The real crisis in central and south Asia — the one in Pakistan — is going from really bad to much, much worse.
Let’s review some of the more recent reports from Pakistan.
Earlier this month, in a terrifying analysis of the situation in Pakistan, the New York Times reported:
Some analysts here and in Washington are already putting forward apocalyptic timetables for the country. “We are running out of time to help Pakistan change its present course toward increasing economic and political instability, and even ultimate failure,” said a recent report by a task force of the Atlantic Council that was led by former Senator Chuck Hagel of Nebraska and Senator John Kerry of Massachusetts. The report, released in February, gave the Pakistani government 6 to 12 months before things went from bad to dangerous.
A specialist in guerrilla warfare, David Kilcullen, who advised Gen. David H. Petraeus when General Petraeus was the American commander in Iraq, offered a more dire assessment. Pakistan could be facing internal collapse within six months, he said.
An even more frightening and graphic description of the spreading Islamist movement there was provided last week by the Wall Street Journal:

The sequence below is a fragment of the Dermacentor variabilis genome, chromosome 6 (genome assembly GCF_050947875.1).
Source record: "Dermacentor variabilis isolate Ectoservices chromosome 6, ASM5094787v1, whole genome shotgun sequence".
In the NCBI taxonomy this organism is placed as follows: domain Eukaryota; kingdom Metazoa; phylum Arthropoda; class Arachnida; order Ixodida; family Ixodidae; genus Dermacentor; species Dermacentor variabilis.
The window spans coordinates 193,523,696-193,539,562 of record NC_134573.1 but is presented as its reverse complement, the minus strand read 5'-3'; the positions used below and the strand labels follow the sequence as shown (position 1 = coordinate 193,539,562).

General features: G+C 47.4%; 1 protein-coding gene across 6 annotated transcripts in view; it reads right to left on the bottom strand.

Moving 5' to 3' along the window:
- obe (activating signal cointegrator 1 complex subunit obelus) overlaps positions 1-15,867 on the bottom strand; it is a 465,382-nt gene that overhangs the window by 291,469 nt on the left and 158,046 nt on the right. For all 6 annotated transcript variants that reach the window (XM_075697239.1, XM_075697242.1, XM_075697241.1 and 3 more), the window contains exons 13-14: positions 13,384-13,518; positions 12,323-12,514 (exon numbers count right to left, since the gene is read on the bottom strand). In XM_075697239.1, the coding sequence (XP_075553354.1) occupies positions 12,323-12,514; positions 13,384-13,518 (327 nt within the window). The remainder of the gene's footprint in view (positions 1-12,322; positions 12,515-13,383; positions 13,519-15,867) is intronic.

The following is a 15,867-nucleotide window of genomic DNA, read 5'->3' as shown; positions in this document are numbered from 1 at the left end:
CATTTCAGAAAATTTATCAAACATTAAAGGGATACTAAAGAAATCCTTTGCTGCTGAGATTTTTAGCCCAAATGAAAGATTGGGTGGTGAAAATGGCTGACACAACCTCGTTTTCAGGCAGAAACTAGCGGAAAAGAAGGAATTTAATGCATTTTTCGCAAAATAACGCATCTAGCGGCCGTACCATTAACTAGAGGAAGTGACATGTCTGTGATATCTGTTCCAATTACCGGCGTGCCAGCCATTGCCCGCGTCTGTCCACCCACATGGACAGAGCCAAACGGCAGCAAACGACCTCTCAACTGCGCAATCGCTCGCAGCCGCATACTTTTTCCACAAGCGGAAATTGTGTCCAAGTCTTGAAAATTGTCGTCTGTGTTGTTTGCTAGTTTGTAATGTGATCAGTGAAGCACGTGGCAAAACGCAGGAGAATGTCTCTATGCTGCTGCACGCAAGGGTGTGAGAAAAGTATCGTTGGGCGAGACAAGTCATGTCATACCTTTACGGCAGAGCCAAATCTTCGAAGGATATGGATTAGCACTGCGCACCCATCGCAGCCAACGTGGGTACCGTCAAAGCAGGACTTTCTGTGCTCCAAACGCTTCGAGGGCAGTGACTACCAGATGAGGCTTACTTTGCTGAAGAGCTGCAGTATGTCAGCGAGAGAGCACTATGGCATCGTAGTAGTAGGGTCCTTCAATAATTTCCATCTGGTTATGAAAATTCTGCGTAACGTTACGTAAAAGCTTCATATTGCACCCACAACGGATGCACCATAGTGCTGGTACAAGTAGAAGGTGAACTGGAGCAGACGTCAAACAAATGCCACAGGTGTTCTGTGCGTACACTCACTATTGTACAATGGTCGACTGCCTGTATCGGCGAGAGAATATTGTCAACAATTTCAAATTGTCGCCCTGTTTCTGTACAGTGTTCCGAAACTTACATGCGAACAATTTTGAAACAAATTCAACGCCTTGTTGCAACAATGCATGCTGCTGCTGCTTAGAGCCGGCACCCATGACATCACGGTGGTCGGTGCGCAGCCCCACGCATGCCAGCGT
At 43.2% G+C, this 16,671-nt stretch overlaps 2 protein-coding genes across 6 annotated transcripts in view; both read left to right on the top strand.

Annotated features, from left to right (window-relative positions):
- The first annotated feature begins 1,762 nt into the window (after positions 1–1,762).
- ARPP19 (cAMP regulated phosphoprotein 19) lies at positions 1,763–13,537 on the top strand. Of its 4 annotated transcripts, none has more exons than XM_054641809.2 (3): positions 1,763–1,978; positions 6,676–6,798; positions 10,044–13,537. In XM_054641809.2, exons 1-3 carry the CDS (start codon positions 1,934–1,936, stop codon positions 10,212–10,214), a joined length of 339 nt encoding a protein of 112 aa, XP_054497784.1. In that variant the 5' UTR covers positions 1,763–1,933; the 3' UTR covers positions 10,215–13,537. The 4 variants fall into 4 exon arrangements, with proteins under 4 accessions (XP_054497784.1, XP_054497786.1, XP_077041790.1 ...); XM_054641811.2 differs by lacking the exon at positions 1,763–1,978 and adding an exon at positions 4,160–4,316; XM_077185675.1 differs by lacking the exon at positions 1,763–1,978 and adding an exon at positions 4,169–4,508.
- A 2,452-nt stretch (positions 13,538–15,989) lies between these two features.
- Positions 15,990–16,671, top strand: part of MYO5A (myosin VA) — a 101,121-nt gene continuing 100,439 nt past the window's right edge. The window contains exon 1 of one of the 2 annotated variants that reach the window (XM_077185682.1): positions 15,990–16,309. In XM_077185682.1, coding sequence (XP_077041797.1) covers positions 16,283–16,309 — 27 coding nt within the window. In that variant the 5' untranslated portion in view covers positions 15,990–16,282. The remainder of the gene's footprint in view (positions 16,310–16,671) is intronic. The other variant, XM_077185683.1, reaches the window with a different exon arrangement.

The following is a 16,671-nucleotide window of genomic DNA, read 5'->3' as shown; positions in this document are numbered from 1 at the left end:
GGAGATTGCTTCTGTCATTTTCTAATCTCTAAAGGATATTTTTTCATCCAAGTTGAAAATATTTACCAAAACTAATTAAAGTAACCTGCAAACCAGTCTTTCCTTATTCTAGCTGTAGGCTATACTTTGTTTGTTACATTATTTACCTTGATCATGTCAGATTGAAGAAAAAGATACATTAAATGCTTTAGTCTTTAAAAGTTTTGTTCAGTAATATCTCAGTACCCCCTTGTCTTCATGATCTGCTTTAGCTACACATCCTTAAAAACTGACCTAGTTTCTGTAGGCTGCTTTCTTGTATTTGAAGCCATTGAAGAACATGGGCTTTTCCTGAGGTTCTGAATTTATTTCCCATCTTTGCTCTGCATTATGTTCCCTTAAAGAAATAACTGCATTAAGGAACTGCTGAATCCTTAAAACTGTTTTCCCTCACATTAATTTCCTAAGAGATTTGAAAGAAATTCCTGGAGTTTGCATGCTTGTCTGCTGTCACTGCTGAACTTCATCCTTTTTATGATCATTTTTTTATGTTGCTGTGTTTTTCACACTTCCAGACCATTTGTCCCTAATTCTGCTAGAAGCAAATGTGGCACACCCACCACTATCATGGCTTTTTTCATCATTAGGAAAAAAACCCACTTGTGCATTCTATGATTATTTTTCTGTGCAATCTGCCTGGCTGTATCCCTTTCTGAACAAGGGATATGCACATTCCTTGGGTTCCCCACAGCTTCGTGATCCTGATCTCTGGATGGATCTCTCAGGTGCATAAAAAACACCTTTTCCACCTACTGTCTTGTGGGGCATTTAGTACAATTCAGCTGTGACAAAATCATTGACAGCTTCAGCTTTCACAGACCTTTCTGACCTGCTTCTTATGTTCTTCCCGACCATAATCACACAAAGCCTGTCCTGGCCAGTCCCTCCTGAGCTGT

Thousands of Islamist militants are pouring into Pakistan’s Swat Valley and setting up training camps here, quickly making it one of the main bases for Taliban fighters and raising their threat to the government in the wake of a controversial peace deal.
The number of militants in the valley swelled in the months before the deal with the Taliban was struck, and they continue to move in, say Pakistani and U.S. officials. They now estimate there are between 6,000 and 8,000 fighters in Swat, nearly double the number at the end of last year.
The Taliban fighters are spreading from the ungoverned tribal areas (the seven agencies of FATA) to the settled areas, starting with the Swat Valley, a key part of the Northwest Frontier Province of Pakistan proper. And from there, they are spreading into neighboring districts, even as they carry out terrorist attacks in key cities, such as Lahore and Islamabad. They are butchering people, beheading police officers, and terrorizing the citizens, who have no way to fight back. The Journal notes that in Swat, one central plaza “has become known among residents as ‘Slaughter Square’ because the Taliban have begun using it to dump bodies after executions.”